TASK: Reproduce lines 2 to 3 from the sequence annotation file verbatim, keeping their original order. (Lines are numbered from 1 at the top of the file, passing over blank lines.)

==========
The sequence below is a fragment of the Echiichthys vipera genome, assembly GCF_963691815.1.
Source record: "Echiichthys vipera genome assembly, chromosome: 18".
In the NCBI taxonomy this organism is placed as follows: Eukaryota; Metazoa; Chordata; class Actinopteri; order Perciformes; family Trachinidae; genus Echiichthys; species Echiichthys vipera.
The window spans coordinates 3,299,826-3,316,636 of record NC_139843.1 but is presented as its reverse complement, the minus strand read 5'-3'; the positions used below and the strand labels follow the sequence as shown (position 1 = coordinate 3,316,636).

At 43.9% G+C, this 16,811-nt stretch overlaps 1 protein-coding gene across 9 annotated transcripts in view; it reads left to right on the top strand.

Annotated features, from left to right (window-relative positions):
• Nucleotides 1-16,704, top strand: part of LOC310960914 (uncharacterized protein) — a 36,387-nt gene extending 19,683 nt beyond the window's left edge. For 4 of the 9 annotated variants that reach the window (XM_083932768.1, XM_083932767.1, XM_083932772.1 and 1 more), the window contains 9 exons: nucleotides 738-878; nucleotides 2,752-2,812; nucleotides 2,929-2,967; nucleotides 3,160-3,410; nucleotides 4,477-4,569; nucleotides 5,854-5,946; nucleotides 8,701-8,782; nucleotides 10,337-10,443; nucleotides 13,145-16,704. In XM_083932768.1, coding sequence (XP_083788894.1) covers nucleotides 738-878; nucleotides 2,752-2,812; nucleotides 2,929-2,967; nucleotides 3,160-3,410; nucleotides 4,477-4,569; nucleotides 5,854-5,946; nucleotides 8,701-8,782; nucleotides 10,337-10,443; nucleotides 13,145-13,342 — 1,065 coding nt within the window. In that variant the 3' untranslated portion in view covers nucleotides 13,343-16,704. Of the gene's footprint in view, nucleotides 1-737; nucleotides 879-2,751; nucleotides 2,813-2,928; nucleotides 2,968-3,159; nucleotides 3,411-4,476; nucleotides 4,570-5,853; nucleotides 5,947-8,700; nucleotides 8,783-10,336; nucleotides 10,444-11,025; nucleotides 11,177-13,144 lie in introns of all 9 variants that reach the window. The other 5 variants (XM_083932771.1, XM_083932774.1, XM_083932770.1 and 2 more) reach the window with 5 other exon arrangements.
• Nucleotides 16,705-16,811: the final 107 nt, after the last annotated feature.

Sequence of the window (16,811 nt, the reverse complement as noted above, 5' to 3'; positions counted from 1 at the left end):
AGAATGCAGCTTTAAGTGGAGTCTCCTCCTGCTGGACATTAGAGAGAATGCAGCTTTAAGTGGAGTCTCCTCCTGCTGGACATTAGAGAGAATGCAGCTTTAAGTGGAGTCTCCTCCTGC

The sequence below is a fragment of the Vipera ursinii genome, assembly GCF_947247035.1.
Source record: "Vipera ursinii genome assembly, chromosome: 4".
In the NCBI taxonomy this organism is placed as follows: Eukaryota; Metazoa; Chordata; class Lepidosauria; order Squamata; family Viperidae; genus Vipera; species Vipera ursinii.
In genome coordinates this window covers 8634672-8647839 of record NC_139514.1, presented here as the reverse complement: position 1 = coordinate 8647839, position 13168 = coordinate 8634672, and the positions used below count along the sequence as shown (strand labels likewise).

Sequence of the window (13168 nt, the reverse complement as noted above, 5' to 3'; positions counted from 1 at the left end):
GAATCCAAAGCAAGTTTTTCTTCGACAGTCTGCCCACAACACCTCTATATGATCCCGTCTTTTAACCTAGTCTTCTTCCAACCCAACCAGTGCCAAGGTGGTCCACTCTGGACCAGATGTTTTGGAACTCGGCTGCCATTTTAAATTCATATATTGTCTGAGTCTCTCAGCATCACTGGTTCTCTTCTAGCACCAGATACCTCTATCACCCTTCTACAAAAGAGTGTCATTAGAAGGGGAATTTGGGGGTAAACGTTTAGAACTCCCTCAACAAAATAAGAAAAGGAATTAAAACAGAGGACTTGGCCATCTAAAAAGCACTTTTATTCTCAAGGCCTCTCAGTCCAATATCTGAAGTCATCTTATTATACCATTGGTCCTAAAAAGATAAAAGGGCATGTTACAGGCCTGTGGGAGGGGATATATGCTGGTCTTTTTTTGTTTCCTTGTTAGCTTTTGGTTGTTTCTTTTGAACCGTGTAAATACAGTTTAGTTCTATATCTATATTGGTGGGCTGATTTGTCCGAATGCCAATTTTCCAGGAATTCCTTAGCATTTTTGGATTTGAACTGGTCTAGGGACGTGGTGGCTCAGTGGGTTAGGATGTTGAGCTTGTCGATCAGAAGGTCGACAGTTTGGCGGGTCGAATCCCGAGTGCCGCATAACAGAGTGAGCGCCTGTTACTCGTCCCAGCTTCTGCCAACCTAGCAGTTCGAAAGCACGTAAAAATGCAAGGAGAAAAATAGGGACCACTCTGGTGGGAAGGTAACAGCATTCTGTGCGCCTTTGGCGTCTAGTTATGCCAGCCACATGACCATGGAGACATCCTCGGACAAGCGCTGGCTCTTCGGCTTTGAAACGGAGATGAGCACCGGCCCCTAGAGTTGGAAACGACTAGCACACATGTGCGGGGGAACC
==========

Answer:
Source record: "Echiichthys vipera genome assembly, chromosome: 18".
In the NCBI taxonomy this organism is placed as follows: Eukaryota; Metazoa; Chordata; class Actinopteri; order Perciformes; family Trachinidae; genus Echiichthys; species Echiichthys vipera.